Latest posts by Lisa Ho (see all)
- Soap Operas: A Good Platform for Raising Awareness? - June 22, 2017
Soaps traditionally have a reputation for not being a particularly cool form of entertainment, and for being a bit… shall we say, far-fetched at times? However, you can’t deny that they reach a huge audience every week and so, they have a responsibility to do not only entertaining and amusing storylines, but also to tackle hard-hitting, socially relevant issues like domestic abuse (both male and female), losing a child or life-changing injuries.
One of Coronation Street’s latest storylines is that of 16 year old Bethany Platt (played by Lucy Fallon) being groomed for a sinister sex ring. Nathan Curtis (played by Christopher Harper) is mentally manipulating her into believing that what is happening is the way a normal relationship should function, while he’s really planning to make her a sex slave, and has already started pimping her out to other members of the ring.
Now, soaps are not always the most realistic of platforms; take the storyline from Eastenders where Tanya Branning tried to bury her philanderer husband Max alive: very silly. Not to mention the infamous ‘body under the patio’ storyline from Brookside.
Medical issues are also notoriously skipped over in an almost blasé fashion; Ken Barlow had a stroke earlier this year, but now seems none the worse for wear; Sophie Webster was hit by a car a couple of years ago and faced the prospect of spending the rest of her life in a wheelchair, she’s now walking around as if nothing had ever happened to her.
However, soaps also have the ability to tackle uncomfortable and sometimes controversial issues in order to raise awareness of them, and this brings us to Bethany’s storyline.
She’s currently being groomed by the much older Nathan to be a part of his ring of sex slaves. Watching through the eyes of an older and more experienced adult, it’s easy for us to see the danger Bethany is in, but to truly understand and appreciate the story’s plausibility, we have to try and imagine it from the perspective of a naive and innocent 16-year old girl.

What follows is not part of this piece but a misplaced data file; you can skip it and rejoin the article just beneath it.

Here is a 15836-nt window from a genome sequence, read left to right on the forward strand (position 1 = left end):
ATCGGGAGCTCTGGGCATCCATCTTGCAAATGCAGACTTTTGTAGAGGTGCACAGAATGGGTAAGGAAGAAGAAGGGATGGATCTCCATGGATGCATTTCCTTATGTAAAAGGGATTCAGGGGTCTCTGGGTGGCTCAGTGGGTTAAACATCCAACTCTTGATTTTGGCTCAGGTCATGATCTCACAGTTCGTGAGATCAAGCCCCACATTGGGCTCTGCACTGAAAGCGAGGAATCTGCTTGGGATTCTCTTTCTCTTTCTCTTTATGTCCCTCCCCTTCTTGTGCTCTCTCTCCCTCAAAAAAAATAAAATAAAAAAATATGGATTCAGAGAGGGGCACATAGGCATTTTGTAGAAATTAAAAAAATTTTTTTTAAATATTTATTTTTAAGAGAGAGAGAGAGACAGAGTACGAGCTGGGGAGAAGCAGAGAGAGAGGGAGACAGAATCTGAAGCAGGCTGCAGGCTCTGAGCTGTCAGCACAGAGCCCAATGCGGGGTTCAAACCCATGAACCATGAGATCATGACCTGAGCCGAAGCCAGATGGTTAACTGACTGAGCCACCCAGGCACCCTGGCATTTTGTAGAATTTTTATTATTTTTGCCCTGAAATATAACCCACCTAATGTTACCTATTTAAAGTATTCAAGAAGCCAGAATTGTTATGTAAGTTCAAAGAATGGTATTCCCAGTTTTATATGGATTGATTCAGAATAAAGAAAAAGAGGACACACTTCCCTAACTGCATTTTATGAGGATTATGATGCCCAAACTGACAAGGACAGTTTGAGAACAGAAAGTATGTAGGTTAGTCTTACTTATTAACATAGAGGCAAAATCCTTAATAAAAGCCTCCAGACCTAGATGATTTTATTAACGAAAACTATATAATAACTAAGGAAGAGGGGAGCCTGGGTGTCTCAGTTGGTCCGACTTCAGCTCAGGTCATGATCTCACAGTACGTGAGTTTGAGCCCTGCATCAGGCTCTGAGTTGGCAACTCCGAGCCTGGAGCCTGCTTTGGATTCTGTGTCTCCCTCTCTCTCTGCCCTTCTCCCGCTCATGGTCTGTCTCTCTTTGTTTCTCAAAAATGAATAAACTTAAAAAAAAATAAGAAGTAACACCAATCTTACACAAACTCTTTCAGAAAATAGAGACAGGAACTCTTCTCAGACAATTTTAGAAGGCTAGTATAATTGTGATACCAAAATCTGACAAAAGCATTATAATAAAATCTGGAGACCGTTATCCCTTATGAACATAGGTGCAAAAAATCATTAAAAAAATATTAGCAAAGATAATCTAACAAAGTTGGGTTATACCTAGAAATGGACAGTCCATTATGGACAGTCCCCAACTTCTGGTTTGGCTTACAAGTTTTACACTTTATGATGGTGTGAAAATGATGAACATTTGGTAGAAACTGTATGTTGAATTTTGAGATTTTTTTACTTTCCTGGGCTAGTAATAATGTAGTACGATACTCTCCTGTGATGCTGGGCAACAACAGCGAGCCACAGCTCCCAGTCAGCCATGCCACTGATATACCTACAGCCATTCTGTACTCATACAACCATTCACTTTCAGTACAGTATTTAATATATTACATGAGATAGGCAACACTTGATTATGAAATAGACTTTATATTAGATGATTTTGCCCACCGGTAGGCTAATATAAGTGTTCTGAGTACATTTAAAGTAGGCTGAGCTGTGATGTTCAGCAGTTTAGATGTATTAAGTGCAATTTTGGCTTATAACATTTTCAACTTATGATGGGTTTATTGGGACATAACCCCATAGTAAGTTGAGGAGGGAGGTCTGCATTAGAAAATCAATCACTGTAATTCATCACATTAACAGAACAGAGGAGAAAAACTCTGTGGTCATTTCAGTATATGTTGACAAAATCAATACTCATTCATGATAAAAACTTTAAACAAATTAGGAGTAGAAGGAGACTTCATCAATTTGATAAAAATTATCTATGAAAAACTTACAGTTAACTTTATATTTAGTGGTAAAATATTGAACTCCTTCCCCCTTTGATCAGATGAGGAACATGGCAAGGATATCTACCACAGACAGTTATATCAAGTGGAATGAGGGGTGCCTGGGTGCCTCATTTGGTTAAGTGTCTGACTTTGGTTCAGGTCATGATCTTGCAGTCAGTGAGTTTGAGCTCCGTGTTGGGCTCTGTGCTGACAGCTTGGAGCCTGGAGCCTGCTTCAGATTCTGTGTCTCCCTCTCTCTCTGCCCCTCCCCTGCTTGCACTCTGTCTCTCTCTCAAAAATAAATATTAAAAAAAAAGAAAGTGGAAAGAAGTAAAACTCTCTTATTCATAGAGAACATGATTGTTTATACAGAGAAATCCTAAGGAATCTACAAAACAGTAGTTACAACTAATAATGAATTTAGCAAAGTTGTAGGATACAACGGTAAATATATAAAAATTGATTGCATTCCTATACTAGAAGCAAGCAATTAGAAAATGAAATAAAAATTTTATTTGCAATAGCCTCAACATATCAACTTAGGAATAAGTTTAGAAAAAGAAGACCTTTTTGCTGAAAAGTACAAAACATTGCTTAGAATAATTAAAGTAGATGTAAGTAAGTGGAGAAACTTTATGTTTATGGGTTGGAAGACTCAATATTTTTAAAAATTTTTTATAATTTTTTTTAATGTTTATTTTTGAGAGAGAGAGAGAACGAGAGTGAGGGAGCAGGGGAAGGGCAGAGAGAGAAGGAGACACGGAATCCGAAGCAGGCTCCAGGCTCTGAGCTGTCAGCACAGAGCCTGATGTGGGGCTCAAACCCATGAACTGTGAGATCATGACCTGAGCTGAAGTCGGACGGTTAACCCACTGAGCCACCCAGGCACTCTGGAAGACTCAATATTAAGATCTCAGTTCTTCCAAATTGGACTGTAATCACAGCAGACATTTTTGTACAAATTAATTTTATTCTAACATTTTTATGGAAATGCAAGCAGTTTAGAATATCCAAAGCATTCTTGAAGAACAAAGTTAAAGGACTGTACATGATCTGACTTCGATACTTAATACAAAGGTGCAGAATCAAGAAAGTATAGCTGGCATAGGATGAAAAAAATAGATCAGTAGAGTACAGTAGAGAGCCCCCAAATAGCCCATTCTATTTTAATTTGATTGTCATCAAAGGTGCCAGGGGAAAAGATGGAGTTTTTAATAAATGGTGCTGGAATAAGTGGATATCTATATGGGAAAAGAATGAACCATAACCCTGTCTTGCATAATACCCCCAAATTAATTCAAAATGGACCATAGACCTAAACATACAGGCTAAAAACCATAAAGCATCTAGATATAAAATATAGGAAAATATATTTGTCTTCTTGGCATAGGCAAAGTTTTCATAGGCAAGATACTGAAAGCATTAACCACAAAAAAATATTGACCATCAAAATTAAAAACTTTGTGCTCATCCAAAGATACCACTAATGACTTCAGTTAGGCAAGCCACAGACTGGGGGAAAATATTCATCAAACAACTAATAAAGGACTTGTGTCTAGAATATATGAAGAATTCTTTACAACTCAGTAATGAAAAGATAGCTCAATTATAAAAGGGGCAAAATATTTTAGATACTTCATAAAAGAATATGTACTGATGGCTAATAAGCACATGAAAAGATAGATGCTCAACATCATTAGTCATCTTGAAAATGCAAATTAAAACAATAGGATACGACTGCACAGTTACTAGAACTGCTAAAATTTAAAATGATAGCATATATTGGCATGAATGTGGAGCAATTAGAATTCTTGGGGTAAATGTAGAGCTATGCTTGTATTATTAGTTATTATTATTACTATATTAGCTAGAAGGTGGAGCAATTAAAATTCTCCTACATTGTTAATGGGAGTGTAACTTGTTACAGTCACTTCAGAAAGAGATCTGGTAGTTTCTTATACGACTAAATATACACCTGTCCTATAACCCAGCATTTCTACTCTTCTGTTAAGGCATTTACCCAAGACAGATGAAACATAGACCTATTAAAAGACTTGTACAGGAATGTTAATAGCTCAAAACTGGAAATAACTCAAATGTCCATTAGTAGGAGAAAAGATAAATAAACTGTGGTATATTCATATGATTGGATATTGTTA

Already vulnerable after a rough year in which she was mercilessly bullied and called fat by some of her school peers, she had low self-esteem and it’s easy to see why she falls for Nathan’s charms. Older and seemingly kind-hearted and caring, they first met when he saved her over the Christmas period when she’d passed out in an alley due to starving herself and overdosing on diet pills. Bethany latches onto him in the way that can only happen in a first love. It takes hold of her to the point that she’ll do anything for him, including allowing herself to be abused because she doesn’t have the life experience to see what’s happening and is desperate to seem more grown up so he’ll take her seriously.
Even after one of his ‘parties’ where he allows 3 men to take advantage of her, during which his flat is raided by police and her family take her home, she still can’t see what’s happening. All she can think about is getting back to Nathan, utterly convinced that he’s completely innocent and loves her. Even though everyone around her can see it and tell her what a bad man he is, she won’t hear it, and this is what abusers rely on. They need to get their victims completely under their spell to alienate them from their families and friends so they can continue to abuse and get away with it.
For this, the show should be applauded; not only have they worked very closely with charities like the NSPCC and Barnardo’s to make sure they get it right, they also have a primetime platform on which to raise awareness of the issue.
Yes it’s uncomfortable to watch; it’s meant to be. This abuse is happening in real life, right now, to younger kids than her and it’s up to shows like Coronation Street to bring these unpleasant topics into the mainstream consciousness and create a dialogue. There have been some complaints to Ofcom about the disturbing nature of some scenes, but this means people are paying attention to the problem and it helps to highlight it.
ITV should be praised, as should the cast and crew of Corrie for dealing with this very real issue in a gritty and unpleasant, but ultimately realistic and sensitive manner.
Don’t worry, it will all work out for Bethany. She’s due to discover what’s happening and get out, then try and get revenge on her abuser, but not all stories like this have a happy ending.
If this storyline and others like it can stop just one young person falling into these traps, it’s worth doing. Well done Corrie.
If you have been affected by this storyline or are worried about a child, you can contact the NSPCC helpline on 0808 800 5000 or Childline on 0800 1111
Do you think soap opera’s are a good platform for raising awareness?
What do you think? Are soaps are a good platform for raising awareness? Let us know in the comment box below.